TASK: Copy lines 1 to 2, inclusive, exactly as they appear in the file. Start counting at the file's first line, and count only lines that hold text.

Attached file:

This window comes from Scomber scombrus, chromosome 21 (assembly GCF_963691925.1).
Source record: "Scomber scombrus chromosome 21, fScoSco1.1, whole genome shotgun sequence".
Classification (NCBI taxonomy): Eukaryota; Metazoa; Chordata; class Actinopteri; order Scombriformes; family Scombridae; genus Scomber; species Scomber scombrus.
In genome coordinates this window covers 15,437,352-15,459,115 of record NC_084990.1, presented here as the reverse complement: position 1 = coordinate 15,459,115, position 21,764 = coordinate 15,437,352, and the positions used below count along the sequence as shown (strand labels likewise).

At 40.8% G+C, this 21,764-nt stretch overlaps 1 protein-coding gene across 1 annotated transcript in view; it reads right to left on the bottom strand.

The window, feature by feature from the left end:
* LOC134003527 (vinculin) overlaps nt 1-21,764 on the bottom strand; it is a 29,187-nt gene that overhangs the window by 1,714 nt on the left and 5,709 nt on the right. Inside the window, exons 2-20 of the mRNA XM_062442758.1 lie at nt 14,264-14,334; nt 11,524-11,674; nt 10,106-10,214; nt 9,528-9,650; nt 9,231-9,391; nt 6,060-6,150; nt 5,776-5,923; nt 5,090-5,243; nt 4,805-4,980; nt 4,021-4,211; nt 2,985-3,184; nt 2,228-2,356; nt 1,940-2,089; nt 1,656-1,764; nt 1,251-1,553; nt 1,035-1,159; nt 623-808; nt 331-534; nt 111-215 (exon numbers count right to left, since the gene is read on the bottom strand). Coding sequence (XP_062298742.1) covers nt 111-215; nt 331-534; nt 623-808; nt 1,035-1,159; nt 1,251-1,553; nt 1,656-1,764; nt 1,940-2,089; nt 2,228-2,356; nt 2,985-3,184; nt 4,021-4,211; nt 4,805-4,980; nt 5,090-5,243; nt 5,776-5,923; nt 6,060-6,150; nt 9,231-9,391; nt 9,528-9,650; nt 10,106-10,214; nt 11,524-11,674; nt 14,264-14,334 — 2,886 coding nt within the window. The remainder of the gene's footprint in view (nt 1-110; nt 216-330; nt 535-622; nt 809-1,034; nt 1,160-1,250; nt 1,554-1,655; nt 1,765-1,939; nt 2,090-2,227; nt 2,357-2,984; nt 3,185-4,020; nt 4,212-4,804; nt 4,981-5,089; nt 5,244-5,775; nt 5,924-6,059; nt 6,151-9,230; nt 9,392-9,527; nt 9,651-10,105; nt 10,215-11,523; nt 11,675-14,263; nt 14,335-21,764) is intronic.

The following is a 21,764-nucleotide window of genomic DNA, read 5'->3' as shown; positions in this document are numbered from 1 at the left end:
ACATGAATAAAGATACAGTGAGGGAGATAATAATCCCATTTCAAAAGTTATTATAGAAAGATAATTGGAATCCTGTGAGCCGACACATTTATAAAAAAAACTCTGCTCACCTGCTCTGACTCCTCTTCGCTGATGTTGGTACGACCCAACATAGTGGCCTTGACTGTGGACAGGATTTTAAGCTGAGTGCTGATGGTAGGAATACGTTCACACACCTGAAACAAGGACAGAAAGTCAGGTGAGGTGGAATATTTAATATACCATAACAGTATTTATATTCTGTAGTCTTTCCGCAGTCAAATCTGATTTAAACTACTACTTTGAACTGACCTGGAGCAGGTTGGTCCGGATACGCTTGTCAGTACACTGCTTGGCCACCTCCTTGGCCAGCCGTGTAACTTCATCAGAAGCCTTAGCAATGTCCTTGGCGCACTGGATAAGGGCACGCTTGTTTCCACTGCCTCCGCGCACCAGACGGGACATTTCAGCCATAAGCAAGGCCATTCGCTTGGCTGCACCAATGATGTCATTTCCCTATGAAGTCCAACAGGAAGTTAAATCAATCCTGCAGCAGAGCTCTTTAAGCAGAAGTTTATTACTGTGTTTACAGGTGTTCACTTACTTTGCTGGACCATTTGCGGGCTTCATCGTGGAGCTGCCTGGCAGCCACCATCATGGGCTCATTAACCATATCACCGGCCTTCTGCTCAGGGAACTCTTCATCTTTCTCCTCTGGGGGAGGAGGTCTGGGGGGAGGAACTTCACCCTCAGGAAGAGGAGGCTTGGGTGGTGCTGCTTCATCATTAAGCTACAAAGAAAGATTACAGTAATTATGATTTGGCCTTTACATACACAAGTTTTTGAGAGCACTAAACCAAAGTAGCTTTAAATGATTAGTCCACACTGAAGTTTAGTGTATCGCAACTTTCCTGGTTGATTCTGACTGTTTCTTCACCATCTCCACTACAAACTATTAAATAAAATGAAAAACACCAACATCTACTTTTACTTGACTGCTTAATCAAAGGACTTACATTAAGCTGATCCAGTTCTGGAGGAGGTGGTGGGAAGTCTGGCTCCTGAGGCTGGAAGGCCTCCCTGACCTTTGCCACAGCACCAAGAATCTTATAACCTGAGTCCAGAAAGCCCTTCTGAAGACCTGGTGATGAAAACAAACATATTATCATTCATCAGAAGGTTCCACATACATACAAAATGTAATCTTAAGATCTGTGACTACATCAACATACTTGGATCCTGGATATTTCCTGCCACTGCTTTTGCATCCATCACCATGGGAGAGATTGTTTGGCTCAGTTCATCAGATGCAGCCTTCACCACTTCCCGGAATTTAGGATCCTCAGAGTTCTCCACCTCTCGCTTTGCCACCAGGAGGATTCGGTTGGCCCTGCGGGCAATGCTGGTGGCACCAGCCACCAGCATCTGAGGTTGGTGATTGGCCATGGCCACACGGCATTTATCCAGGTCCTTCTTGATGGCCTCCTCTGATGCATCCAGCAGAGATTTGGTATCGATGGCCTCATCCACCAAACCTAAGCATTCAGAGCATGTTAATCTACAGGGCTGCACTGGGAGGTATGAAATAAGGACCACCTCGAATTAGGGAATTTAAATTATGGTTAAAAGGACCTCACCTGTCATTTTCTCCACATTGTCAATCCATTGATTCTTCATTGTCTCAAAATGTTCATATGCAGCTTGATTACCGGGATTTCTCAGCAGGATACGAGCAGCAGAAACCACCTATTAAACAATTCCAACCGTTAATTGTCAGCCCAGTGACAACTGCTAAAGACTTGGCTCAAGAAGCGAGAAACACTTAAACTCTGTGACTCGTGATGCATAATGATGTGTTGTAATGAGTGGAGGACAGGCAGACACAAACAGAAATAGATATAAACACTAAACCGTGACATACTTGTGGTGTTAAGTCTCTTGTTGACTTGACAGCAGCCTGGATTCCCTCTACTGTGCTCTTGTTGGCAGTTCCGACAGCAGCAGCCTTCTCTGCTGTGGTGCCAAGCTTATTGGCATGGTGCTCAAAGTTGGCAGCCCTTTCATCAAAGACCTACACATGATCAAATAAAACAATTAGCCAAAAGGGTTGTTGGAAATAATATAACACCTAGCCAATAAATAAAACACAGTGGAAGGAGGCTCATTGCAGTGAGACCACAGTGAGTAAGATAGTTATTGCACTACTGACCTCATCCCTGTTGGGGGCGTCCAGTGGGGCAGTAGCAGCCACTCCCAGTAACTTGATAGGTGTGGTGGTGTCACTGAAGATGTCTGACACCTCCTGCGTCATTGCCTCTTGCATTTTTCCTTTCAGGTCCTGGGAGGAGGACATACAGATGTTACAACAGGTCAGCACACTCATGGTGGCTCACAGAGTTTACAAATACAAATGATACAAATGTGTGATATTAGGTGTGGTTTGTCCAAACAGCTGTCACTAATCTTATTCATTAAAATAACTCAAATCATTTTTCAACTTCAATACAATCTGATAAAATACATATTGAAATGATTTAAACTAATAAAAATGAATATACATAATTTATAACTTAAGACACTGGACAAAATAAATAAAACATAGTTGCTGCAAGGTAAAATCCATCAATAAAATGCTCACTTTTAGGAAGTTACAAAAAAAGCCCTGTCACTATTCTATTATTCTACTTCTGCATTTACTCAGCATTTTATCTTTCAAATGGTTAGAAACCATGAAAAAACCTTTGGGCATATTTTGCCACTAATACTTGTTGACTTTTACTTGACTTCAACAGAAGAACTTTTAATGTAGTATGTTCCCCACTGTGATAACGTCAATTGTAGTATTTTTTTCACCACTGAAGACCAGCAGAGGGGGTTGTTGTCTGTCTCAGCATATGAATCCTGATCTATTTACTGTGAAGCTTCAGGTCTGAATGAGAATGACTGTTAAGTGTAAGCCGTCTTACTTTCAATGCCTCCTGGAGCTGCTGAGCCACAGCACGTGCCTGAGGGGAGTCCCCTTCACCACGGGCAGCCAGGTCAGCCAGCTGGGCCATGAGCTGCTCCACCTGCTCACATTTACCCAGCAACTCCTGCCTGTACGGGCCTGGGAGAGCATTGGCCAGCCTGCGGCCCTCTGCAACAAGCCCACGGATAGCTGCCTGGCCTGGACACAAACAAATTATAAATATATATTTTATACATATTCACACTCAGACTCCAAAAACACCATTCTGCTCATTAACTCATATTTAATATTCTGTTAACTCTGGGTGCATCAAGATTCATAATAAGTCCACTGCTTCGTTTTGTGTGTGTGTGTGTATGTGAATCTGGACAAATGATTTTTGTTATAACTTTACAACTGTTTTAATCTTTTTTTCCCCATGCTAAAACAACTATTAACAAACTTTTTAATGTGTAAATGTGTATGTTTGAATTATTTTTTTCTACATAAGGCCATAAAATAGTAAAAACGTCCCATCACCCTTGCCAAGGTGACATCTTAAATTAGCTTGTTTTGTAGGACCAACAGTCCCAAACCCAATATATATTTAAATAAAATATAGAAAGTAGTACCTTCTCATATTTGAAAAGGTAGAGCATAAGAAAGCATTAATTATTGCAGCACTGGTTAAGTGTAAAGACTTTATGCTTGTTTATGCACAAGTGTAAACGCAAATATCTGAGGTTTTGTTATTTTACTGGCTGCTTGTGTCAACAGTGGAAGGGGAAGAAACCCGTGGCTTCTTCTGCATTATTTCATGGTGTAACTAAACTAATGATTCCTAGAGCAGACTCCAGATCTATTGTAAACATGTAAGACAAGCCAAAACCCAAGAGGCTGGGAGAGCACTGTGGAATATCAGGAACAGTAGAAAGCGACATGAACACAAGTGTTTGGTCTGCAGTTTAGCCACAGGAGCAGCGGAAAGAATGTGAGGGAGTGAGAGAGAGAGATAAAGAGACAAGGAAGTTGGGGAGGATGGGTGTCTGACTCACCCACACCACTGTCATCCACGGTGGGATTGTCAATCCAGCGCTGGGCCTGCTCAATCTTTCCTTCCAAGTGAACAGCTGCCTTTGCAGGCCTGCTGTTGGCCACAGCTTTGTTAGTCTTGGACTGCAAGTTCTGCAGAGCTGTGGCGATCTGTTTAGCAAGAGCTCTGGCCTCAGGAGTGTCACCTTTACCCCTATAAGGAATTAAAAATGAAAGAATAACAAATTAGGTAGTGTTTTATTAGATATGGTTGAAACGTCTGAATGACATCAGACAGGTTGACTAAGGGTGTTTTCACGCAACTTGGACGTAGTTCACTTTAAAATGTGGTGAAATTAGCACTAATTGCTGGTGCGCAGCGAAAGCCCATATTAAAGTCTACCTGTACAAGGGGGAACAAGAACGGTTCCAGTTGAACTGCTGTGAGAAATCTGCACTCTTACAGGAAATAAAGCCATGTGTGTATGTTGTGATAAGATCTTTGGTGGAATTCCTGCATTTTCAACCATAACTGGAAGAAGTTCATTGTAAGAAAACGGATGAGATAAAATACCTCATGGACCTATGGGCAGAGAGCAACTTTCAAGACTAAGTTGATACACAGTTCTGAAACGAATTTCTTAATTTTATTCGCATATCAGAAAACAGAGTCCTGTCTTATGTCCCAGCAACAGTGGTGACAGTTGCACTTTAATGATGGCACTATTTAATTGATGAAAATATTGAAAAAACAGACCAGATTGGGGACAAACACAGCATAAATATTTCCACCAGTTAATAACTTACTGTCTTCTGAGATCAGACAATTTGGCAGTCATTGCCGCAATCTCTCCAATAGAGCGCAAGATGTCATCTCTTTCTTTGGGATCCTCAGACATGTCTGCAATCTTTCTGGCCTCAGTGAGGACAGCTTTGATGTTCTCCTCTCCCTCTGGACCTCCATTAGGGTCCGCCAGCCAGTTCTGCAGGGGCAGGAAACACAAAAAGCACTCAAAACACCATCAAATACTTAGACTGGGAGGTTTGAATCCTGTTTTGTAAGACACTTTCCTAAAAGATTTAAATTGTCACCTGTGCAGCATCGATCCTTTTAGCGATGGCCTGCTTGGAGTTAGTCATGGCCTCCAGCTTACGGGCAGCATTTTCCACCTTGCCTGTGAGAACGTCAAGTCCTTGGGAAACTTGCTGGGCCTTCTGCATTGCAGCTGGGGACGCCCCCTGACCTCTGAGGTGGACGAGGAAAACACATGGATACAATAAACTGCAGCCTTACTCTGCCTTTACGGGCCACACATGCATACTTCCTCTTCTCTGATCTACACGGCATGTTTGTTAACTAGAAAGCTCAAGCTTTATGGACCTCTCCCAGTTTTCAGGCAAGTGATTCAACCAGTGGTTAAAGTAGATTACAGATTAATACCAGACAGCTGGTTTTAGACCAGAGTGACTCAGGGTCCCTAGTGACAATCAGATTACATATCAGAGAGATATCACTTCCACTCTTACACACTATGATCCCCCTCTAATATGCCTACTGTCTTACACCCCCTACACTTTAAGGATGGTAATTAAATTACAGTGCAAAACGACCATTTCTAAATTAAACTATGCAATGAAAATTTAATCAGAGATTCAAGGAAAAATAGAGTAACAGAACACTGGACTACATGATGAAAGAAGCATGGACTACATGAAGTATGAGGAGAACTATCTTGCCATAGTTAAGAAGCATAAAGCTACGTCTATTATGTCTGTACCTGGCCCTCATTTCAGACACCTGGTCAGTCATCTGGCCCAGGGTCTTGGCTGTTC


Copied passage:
This window comes from Scomber scombrus, chromosome 21 (assembly GCF_963691925.1).
Source record: "Scomber scombrus chromosome 21, fScoSco1.1, whole genome shotgun sequence".